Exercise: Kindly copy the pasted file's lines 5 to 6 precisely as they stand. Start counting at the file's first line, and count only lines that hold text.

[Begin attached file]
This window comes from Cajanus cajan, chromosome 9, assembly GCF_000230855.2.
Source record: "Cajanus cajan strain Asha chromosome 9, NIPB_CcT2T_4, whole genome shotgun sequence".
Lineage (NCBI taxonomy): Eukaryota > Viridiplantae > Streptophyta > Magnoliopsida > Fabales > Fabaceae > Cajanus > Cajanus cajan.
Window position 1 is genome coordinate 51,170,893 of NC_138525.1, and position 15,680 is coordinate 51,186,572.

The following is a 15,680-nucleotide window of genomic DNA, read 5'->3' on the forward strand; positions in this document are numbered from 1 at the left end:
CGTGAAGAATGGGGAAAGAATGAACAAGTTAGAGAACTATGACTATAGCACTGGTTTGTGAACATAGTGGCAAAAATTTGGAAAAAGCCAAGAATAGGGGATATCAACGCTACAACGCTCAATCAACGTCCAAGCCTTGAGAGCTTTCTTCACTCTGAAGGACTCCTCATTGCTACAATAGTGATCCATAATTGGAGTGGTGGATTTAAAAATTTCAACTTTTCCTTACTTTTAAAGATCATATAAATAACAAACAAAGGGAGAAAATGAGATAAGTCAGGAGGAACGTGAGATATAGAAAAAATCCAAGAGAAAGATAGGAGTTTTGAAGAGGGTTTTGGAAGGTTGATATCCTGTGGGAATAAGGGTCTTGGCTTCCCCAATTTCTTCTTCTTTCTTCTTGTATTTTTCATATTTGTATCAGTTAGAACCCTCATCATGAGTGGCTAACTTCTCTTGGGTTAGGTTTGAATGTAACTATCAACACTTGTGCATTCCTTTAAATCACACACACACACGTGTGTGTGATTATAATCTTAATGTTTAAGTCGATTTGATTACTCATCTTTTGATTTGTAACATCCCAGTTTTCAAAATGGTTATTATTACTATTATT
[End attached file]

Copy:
The following is a 15,680-nucleotide window of genomic DNA, read 5'->3' on the forward strand; positions in this document are numbered from 1 at the left end:
CGTGAAGAATGGGGAAAGAATGAACAAGTTAGAGAACTATGACTATAGCACTGGTTTGTGAACATAGTGGCAAAAATTTGGAAAAAGCCAAGAATAGGGGATATCAACGCTACAACGCTCAATCAACGTCCAAGCCTTGAGAGCTTTCTTCACTCTGAAGGACTCCTCATTGCTACAATAGTGATCCATAATTGGAGTGGTGGATTTAAAAATTTCAACTTTTCCTTACTTTTAAAGATCATATAAATAACAAACAAAGGGAGAAAATGAGATAAGTCAGGAGGAACGTGAGATATAGAAAAAATCCAAGAGAAAGATAGGAGTTTTGAAGAGGGTTTTGGAAGGTTGATATCCTGTGGGAATAAGGGTCTTGGCTTCCCCAATTTCTTCTTCTTTCTTCTTGTATTTTTCATATTTGTATCAGTTAGAACCCTCATCATGAGTGGCTAACTTCTCTTGGGTTAGGTTTGAATGTAACTATCAACACTTGTGCATTCCTTTAAATCACACACACACACGTGTGTGTGATTATAATCTTAATGTTTAAGTCGATTTGATTACTCATCTTTTGATTTGTAACATCCCAGTTTTCAAAATGGTTATTATTACTATTATT